"And as we remember, so we rejoice in the lifelong companionship she enjoyed with Denis, and we pray for her family and friends and for all who mourn her passing."
The Baroness's children had paid one final tribute to their mother, laying a card on her Union Jack-draped coffin which read, "Beloved Mother - Always in our hearts."
Her young granddaughter Amanda, 19, was visibly moved as she read a Biblical extract at the podium.
It was the Iron Lady's express wish that the teenager read at her funeral. David Cameron, above, was also requested by Mrs Thatcher and gave the second reading.
Before taking to the podium, the PM had said the funeral was "a fitting tribute to a truly great leader."
Mr Cameron's Chancellor George Osborne was moved to tears as Reverand Richard Chartres, the Bishop of London, eulogised the former Conservative leader.
He mentioned the policies that made her such a decisive figure, but concluded that it was a mother, grandmother and wife – not a politician – who was being laid to rest.
The front pews of St Paul's Cathedral were filled with leaders who strode the halls of Number 10 after the Thatcher era. John Major, Tony Blair and Gordon Brown all united to pay their respects.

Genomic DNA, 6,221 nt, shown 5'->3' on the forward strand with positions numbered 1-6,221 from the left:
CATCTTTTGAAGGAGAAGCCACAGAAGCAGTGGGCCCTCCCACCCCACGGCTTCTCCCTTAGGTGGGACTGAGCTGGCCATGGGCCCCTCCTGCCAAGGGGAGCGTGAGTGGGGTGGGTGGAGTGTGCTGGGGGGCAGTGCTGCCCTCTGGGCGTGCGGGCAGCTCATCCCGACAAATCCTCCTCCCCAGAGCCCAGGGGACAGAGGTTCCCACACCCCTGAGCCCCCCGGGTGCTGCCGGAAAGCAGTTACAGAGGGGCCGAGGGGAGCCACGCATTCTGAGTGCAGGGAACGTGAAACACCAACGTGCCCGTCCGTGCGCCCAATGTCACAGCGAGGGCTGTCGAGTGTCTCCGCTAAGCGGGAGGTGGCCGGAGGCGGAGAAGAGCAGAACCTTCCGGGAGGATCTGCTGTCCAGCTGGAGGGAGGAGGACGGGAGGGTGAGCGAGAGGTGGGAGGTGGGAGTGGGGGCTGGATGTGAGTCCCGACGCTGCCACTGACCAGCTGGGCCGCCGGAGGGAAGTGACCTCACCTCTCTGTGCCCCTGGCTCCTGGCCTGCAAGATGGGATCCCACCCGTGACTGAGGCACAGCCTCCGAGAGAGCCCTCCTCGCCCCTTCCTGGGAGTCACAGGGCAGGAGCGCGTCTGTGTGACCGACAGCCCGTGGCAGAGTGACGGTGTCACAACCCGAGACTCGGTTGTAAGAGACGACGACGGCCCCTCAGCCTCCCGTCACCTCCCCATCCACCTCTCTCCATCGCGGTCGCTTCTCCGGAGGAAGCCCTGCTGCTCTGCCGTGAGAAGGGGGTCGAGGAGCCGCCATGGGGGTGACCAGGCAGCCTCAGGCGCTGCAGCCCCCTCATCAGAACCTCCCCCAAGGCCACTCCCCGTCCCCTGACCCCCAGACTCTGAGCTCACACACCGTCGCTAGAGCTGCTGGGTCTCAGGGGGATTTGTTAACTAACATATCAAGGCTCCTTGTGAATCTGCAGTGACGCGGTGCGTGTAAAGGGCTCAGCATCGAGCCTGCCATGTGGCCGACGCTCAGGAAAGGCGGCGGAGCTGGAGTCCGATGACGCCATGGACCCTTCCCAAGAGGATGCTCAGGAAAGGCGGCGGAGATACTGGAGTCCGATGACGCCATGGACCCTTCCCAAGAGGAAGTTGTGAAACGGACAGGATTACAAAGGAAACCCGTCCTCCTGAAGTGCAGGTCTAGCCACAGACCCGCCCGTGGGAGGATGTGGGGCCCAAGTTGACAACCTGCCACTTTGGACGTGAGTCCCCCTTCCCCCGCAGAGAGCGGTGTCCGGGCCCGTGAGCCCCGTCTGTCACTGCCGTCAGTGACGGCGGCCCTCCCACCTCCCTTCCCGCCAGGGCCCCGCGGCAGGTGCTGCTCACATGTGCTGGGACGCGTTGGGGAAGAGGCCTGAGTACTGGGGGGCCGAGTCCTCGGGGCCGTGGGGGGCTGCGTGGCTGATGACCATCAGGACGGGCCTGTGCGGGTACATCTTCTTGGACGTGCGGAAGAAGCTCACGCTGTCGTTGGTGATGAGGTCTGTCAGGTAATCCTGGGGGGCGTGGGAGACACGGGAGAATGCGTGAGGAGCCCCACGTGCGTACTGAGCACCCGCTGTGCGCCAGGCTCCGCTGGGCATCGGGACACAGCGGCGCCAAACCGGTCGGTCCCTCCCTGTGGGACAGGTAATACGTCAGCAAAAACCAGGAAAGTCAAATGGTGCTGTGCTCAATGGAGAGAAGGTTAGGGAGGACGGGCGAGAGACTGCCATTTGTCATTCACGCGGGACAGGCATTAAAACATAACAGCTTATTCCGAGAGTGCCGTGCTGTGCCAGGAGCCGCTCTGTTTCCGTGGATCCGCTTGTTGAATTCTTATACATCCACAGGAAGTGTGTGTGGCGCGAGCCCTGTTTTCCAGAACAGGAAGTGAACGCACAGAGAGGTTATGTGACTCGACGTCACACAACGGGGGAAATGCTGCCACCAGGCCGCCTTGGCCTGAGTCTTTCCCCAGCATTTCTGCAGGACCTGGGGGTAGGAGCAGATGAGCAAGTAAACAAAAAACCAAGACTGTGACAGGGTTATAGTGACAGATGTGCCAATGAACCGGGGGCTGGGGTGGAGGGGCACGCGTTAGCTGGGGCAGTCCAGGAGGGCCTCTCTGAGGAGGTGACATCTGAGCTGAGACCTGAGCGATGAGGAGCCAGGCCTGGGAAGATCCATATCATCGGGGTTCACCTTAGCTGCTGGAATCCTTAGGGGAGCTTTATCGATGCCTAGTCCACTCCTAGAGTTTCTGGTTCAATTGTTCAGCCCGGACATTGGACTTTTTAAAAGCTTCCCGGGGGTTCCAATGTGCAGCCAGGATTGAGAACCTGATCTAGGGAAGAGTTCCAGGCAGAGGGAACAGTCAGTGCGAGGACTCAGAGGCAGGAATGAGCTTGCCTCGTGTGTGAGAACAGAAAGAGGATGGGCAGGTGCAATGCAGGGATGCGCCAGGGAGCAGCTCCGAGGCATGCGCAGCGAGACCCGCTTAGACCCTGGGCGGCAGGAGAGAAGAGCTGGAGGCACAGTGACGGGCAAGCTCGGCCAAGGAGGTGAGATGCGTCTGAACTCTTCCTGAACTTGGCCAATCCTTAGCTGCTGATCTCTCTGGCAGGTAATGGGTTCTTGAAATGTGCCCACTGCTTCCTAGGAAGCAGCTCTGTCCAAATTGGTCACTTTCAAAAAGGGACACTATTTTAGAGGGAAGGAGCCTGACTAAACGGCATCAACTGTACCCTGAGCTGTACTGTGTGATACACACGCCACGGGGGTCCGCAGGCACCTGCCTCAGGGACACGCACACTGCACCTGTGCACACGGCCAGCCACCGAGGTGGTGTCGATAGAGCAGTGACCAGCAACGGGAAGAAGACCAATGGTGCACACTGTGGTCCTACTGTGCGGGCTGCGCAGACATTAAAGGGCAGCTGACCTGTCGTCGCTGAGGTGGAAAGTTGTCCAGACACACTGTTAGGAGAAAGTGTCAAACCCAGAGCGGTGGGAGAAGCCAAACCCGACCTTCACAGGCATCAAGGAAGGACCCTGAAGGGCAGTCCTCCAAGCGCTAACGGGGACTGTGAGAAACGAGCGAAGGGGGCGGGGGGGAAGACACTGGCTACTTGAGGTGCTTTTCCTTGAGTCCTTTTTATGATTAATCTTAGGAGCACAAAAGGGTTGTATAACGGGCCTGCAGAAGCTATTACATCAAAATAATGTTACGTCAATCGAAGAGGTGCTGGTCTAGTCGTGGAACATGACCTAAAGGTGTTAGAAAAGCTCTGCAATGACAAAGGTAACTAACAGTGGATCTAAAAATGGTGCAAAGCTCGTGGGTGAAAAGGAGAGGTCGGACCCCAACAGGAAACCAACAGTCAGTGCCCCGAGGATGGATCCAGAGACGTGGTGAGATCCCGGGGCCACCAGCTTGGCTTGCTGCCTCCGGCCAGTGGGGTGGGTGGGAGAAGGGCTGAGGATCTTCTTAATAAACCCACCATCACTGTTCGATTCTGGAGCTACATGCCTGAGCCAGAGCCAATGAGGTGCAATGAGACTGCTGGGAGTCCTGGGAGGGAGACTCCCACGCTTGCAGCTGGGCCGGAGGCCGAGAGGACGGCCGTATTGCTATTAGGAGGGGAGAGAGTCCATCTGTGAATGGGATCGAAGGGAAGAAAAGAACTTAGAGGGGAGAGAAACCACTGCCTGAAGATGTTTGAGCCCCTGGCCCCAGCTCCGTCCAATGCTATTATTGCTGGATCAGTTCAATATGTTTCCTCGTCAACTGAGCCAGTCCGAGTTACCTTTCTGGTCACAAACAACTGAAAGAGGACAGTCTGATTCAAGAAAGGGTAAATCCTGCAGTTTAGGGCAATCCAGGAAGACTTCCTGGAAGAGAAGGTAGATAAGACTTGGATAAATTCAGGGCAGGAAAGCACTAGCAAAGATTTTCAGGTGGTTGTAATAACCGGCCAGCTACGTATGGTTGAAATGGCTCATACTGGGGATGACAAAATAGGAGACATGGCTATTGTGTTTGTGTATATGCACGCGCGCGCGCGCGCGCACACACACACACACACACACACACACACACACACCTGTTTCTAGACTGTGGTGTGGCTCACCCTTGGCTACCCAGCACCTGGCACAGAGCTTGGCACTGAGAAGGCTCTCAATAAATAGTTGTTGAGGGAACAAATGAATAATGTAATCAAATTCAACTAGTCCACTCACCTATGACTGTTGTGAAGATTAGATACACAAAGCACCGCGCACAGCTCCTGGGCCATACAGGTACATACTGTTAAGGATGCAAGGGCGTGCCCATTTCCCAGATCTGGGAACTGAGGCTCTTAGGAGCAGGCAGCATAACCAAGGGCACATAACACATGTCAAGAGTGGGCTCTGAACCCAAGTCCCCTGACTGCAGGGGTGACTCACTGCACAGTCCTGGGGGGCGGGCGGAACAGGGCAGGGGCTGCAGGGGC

"The storm of conflicting opinions centres on the Mrs Thatcher who became a symbolic figure - even an -ism. Today the remains of the real Margaret Hilda Thatcher are here at her funeral service.
"There is an important place for debating policies and legacy; for assessing the impact of political decisions on the everyday lives of individuals and communities.
"Parliament held a frank debate last week - but here and today is neither the time nor the place."
People from all walks of public life were among the 2,300-strong crowd, which included dignitaries from 170 countries.
David Cameron attended with wife Samantha, Sarah Ferguson was one of the first to arrive, and London Mayor Boris Johnson also paid his respects.
He told reporters the huge crowds that lined every mile of Baroness Thatcher's funeral route were "an astonishing comment on her power."
Earlier in the day, Baroness Thatcher left Parliament for the last time as her coffin began its journey from the Palace of Westminster to St Paul's Cathedral.
Ripples of applause swept through the rain-soaked streets of Central London as the funeral procession passed public mourners.
The sombre bells of St Paul's Cathedral pealed out through the air, stopping only when pallbearers had ended their slow, deliberate ascent inside.
Baroness Thatcher had rejected the expense of a state funeral – which wartime PM Winston Churchill was given as a final mark of respect.
The Iron Lady's swan song was a state funeral in all but name, however. To the untrained eye, she was seen off with all the pomp and circumstance one would expect for someone of her standing.
On Wednesay, Central London – and the world – gave pause to remember the political giantess who was the longest-serving British Prime Minister of the 20th century.
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